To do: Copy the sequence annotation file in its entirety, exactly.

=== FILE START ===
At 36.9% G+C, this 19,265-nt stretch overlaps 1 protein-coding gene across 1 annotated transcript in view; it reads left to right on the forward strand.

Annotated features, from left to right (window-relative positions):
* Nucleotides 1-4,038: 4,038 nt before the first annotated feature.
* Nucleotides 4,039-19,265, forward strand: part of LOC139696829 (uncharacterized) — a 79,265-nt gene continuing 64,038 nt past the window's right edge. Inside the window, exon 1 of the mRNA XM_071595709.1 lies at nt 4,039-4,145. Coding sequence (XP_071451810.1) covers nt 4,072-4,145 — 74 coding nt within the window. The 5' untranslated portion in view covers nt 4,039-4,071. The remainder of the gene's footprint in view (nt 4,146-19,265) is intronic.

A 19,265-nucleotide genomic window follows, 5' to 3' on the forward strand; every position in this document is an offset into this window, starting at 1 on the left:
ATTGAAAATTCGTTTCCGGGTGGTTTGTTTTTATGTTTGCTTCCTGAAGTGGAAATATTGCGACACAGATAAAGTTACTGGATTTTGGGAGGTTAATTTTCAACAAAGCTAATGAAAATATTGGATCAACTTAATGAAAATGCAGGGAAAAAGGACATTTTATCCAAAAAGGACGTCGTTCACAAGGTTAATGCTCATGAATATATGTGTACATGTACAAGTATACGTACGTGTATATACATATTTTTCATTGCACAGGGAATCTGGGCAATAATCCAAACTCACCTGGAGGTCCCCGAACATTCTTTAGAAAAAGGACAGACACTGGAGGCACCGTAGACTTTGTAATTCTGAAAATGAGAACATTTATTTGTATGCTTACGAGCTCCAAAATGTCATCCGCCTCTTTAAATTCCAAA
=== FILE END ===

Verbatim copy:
At 36.9% G+C, this 19,265-nt stretch overlaps 1 protein-coding gene across 1 annotated transcript in view; it reads left to right on the forward strand.

Annotated features, from left to right (window-relative positions):
* Nucleotides 1-4,038: 4,038 nt before the first annotated feature.
* Nucleotides 4,039-19,265, forward strand: part of LOC139696829 (uncharacterized) — a 79,265-nt gene continuing 64,038 nt past the window's right edge. Inside the window, exon 1 of the mRNA XM_071595709.1 lies at nt 4,039-4,145. Coding sequence (XP_071451810.1) covers nt 4,072-4,145 — 74 coding nt within the window. The 5' untranslated portion in view covers nt 4,039-4,071. The remainder of the gene's footprint in view (nt 4,146-19,265) is intronic.

A 19,265-nucleotide genomic window follows, 5' to 3' on the forward strand; every position in this document is an offset into this window, starting at 1 on the left:
ATTGAAAATTCGTTTCCGGGTGGTTTGTTTTTATGTTTGCTTCCTGAAGTGGAAATATTGCGACACAGATAAAGTTACTGGATTTTGGGAGGTTAATTTTCAACAAAGCTAATGAAAATATTGGATCAACTTAATGAAAATGCAGGGAAAAAGGACATTTTATCCAAAAAGGACGTCGTTCACAAGGTTAATGCTCATGAATATATGTGTACATGTACAAGTATACGTACGTGTATATACATATTTTTCATTGCACAGGGAATCTGGGCAATAATCCAAACTCACCTGGAGGTCCCCGAACATTCTTTAGAAAAAGGACAGACACTGGAGGCACCGTAGACTTTGTAATTCTGAAAATGAGAACATTTATTTGTATGCTTACGAGCTCCAAAATGTCATCCGCCTCTTTAAATTCCAAA